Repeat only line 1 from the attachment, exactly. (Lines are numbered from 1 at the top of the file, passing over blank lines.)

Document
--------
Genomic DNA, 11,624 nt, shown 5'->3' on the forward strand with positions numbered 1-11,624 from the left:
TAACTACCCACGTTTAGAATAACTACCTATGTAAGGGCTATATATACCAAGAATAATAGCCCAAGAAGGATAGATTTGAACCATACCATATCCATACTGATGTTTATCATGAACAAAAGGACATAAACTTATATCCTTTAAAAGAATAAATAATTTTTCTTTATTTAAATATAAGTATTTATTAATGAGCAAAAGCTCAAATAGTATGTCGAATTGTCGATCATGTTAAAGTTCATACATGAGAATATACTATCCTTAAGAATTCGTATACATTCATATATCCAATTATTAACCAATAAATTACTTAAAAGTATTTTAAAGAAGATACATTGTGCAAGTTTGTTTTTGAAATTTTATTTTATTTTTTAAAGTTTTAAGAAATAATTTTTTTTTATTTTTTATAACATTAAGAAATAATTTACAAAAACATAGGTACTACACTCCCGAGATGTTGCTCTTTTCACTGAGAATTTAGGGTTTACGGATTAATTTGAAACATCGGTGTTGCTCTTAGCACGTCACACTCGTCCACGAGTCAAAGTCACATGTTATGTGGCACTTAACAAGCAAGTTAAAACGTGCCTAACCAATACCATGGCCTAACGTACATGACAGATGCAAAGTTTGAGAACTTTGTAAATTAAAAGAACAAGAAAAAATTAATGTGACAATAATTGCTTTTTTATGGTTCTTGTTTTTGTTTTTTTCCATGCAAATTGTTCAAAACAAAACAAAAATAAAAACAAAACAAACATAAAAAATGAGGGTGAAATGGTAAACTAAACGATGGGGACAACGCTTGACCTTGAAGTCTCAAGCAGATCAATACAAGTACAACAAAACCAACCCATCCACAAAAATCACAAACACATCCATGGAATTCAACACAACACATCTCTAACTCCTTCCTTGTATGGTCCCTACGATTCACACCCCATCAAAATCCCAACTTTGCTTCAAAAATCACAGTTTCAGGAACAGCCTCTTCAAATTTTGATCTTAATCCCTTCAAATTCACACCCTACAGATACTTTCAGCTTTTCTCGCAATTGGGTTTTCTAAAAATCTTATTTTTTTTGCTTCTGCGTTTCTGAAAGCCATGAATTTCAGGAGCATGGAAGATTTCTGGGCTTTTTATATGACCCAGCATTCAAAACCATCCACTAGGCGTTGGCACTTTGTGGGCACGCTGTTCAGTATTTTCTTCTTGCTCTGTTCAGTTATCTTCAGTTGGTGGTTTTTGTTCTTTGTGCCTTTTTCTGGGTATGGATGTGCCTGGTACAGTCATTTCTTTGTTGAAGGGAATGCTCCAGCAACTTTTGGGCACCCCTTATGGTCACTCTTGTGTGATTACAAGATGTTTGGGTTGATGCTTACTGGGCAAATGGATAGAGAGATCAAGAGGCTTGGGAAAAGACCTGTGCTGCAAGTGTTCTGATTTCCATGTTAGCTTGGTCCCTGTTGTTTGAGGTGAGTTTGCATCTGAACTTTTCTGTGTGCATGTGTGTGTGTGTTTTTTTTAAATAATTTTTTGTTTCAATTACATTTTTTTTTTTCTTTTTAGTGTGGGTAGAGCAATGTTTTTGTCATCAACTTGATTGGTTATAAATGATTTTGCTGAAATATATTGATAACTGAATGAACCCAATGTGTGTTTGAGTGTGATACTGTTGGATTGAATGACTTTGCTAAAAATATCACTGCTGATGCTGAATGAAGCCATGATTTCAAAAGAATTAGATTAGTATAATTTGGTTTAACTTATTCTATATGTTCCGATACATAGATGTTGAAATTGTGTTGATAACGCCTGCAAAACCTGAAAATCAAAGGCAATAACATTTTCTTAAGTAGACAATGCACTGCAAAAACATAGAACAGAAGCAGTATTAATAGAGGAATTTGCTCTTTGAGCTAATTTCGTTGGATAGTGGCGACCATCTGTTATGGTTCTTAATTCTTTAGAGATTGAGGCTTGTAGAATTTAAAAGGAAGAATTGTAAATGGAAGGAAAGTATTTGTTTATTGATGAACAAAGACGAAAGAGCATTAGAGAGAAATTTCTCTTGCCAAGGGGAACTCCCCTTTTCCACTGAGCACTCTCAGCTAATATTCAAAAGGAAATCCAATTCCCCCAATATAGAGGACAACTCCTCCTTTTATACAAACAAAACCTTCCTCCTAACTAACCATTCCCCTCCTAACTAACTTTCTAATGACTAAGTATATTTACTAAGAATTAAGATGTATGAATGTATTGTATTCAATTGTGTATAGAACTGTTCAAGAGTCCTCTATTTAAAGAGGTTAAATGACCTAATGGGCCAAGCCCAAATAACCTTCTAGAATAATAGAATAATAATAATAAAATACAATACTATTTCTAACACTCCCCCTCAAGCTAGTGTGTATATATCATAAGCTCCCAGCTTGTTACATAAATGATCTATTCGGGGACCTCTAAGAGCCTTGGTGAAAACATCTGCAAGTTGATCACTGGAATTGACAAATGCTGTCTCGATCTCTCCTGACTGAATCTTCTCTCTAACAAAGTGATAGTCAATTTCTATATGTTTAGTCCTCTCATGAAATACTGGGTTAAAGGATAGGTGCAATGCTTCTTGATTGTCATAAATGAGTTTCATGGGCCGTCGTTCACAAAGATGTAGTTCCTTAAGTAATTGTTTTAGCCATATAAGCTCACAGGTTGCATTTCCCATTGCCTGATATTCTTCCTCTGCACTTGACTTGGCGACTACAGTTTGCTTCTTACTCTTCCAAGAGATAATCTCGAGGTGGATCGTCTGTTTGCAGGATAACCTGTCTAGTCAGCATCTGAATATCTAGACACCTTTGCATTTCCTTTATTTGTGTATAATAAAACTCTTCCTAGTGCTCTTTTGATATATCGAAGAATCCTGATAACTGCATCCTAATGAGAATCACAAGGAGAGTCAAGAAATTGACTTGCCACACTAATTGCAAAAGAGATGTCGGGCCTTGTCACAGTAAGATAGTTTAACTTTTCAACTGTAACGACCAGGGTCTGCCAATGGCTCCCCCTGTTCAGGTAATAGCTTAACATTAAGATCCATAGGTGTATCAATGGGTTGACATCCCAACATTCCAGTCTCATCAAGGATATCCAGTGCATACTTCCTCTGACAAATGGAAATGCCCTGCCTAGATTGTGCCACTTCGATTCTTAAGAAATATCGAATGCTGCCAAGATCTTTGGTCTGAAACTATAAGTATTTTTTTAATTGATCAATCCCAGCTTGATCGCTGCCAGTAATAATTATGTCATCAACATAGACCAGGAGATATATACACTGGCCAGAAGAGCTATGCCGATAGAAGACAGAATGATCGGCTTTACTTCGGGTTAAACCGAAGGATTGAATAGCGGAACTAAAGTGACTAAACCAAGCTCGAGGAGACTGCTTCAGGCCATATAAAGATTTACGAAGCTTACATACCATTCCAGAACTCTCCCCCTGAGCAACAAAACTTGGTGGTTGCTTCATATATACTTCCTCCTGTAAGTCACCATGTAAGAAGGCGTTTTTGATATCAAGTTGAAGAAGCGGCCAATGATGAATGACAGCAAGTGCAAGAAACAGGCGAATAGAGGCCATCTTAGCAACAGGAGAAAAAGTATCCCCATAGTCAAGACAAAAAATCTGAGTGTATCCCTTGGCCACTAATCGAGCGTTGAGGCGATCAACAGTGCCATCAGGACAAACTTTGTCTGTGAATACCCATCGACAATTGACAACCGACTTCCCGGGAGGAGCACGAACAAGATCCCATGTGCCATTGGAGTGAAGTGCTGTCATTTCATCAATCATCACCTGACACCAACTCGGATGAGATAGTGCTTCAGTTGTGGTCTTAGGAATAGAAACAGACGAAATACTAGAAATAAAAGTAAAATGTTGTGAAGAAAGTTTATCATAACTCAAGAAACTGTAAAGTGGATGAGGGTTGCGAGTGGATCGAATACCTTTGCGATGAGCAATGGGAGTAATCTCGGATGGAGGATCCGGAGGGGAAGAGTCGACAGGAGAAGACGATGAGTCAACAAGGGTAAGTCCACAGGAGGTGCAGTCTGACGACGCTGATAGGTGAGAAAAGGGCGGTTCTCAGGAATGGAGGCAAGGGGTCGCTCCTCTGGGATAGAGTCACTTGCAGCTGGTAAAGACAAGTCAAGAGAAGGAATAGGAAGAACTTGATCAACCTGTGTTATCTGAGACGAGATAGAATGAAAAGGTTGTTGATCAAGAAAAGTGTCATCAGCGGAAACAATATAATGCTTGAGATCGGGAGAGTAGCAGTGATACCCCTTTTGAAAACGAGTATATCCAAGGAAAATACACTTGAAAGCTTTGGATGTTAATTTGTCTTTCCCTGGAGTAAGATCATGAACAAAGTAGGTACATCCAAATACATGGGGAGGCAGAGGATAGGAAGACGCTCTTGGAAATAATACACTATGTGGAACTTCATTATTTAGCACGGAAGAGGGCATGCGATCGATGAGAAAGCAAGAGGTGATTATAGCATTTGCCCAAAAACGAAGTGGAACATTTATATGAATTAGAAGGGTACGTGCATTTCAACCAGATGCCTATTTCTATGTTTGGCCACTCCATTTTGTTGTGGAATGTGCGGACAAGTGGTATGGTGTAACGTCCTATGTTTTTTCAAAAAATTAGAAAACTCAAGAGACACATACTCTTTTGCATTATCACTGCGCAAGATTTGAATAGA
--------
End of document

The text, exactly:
Genomic DNA, 11,624 nt, shown 5'->3' on the forward strand with positions numbered 1-11,624 from the left: